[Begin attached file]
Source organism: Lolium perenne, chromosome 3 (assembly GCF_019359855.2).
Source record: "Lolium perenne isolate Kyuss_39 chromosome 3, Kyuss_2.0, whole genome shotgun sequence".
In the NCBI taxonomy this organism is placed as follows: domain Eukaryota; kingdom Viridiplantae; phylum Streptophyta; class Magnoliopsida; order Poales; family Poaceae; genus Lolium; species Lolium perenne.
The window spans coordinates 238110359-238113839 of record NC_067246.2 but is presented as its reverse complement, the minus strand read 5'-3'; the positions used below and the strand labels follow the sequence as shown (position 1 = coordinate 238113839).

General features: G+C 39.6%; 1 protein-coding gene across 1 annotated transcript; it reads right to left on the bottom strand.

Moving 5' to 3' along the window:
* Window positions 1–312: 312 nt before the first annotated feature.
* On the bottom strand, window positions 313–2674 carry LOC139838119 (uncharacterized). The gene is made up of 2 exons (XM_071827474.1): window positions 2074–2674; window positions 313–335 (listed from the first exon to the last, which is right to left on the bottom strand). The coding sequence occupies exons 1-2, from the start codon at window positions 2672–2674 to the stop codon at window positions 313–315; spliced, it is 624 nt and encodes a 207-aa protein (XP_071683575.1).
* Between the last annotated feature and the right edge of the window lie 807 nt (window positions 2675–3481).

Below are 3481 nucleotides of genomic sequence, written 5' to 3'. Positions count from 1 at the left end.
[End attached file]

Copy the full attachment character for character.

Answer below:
Source organism: Lolium perenne, chromosome 3 (assembly GCF_019359855.2).
Source record: "Lolium perenne isolate Kyuss_39 chromosome 3, Kyuss_2.0, whole genome shotgun sequence".
In the NCBI taxonomy this organism is placed as follows: domain Eukaryota; kingdom Viridiplantae; phylum Streptophyta; class Magnoliopsida; order Poales; family Poaceae; genus Lolium; species Lolium perenne.
The window spans coordinates 238110359-238113839 of record NC_067246.2 but is presented as its reverse complement, the minus strand read 5'-3'; the positions used below and the strand labels follow the sequence as shown (position 1 = coordinate 238113839).

General features: G+C 39.6%; 1 protein-coding gene across 1 annotated transcript; it reads right to left on the bottom strand.

Moving 5' to 3' along the window:
* Window positions 1–312: 312 nt before the first annotated feature.
* On the bottom strand, window positions 313–2674 carry LOC139838119 (uncharacterized). The gene is made up of 2 exons (XM_071827474.1): window positions 2074–2674; window positions 313–335 (listed from the first exon to the last, which is right to left on the bottom strand). The coding sequence occupies exons 1-2, from the start codon at window positions 2672–2674 to the stop codon at window positions 313–315; spliced, it is 624 nt and encodes a 207-aa protein (XP_071683575.1).
* Between the last annotated feature and the right edge of the window lie 807 nt (window positions 2675–3481).

Below are 3481 nucleotides of genomic sequence, written 5' to 3'. Positions count from 1 at the left end.